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Tried it for the first time a couple nights ago at a new restaurant whose chef supposedly trained at CIA. Have not had the green can "parmesan" in a long time, but this seemed maybe one step above it. Even the peas were not pleasant. Please tell me what good carbonara should taste like.

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  1. Good carbonara should be ethereal and creamy (no cream btw!) and since it is a simple dish, the ingredients should be top notch.
    Use good, fresh eggs- the BEST you can find, guanciale/pancetta/slab bacon and Parmigiano-Reggiano. No Parm from a can!
    Peas are optional but I'm not sure they're authentic in any way.

    7 Replies
      1. re: AAQjr

        You bet! Chunkier is better for me in this dish-- that's why it's the "coal miners pasta".

      2. re: monavano

        I'll second the no cream part. I hate when you get a carbonara that tastes indistinguishable from alfredo.

        1. re: monavano

          I would not use American slab bacon since it usually has a smoky taste; pancetta and guanciale does not. No smoky flavor in a carbonara as far as I am concerned.

          1. re: ttoommyy

            It's a respectable substitute. n.b. I put it last in the lineup.

            1. re: ttoommyy

              Nieman ranch has a very very good pepper bacon that is very close to pancetta and makes an excellent carbonara

            2. re: monavano

              The best Carbonara I've ever had was in Rome - several different restaurants over the years and NEVER saw a pea in any Italian's version of the dish.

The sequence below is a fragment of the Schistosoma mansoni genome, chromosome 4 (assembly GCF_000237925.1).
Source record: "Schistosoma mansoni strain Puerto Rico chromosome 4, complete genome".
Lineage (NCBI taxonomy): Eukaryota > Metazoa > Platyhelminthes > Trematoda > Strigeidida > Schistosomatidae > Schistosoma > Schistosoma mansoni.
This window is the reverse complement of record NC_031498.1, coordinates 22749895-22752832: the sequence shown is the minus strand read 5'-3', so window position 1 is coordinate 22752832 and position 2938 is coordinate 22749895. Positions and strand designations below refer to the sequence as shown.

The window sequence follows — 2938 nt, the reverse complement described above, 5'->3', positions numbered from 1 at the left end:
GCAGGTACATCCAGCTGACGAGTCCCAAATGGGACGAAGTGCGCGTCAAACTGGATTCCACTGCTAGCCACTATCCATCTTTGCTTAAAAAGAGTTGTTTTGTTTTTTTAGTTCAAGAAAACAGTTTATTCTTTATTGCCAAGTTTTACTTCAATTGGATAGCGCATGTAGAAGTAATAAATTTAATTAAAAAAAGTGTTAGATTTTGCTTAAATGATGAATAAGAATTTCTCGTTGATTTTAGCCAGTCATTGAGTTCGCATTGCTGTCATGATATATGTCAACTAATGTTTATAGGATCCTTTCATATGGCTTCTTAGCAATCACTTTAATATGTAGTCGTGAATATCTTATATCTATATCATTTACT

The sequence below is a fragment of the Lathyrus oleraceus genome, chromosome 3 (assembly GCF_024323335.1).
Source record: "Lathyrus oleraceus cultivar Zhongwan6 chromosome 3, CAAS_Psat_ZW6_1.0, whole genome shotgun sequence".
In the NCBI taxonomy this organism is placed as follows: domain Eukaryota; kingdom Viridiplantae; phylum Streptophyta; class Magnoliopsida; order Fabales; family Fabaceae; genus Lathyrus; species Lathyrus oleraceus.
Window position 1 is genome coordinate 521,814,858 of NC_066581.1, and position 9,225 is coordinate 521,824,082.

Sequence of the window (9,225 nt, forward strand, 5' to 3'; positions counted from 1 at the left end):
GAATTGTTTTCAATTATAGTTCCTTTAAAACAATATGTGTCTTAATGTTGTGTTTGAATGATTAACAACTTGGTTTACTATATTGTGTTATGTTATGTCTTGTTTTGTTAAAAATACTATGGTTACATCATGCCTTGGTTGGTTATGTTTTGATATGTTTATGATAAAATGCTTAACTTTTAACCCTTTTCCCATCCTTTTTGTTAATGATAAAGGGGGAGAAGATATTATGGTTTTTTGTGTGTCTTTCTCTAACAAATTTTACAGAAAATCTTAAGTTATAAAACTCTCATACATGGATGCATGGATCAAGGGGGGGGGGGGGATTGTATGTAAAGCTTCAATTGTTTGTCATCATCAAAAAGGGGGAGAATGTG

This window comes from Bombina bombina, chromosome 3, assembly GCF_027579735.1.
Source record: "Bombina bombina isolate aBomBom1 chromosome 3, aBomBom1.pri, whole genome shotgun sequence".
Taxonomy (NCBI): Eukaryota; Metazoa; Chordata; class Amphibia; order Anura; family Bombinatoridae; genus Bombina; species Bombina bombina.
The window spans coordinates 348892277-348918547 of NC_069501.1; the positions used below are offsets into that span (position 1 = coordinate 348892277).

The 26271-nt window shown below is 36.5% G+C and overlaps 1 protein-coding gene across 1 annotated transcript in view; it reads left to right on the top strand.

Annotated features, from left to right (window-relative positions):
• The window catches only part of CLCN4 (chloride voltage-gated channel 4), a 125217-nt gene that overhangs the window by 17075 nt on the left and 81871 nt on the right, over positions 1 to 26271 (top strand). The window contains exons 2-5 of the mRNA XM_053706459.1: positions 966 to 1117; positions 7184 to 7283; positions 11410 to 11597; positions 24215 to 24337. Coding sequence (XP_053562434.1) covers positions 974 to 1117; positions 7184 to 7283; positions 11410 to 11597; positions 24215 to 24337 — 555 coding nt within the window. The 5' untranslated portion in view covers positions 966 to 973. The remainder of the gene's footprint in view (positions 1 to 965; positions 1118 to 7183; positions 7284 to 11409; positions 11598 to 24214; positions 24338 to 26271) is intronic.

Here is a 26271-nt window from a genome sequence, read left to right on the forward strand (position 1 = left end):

3. Carbonara is one of my favorite dishes - so you must have had a bad batch.

              It should be like monavano said - creamy and rich. I also agree - no cream.

              Pasta - egg - pancetta (I can never get guanciale here) - parm - some pasta water to help it all come together - and lots of black pepper.

              It's wonderful.

              1. Tastes kind of like scrambled eggs and bacon... with pasta.

                1. Have you ever tried to make it yourself? The basic sauce ingredients are eggs and grated cheese. The heat of the pasta (and a judicious use of the stove) should melt the cheese, and lightly cook the eggs, creating a creamy sauce. But timing and temperature can be critical. Too much heat scrambles the eggs. Not enough leaves them raw. The addition of cream makes cooking more forgiving. Without cream the dish needs to be eaten right away (though I enjoy leftovers for their right).

                  The bacon, jowl or what ever gives a nice texture contrast and added flavor, as does the ground pepper. Peas are also for contrast.

                  1 Reply
                  1. re: paulj

                    No, I've never tried making it myself. As someone else said, I got a bad batch. I would never have tried it had it not been for the chef's credentials. Needless to say we won't be going back to this restaurant.

                    1. re: fourunder

                      I thought it was weird nobody mentioned parsley. Peas are good in an Alfredo variation, such as Straw and Hay, but with no cream I'd leave them out. Good fresh parsley, though, is vital as far as I'm concerned, though many who've made it for me have left it out. People just tend to think of it as a garnish, rather than as a (highly nutritious) ingredient.

                      1. re: Will Owen

                        I'm with you ...the parsley is as essential as the eggs, pork, cheese, noodles and black pepper........the pasta water is arguable, but I like a little garlic, and or onion on occasion

                        1. re: fourunder

                          Pepper yes, parsley no. This is one of those decadent dishes where I get to eat absolutely nothing green.

                          1. re: escondido123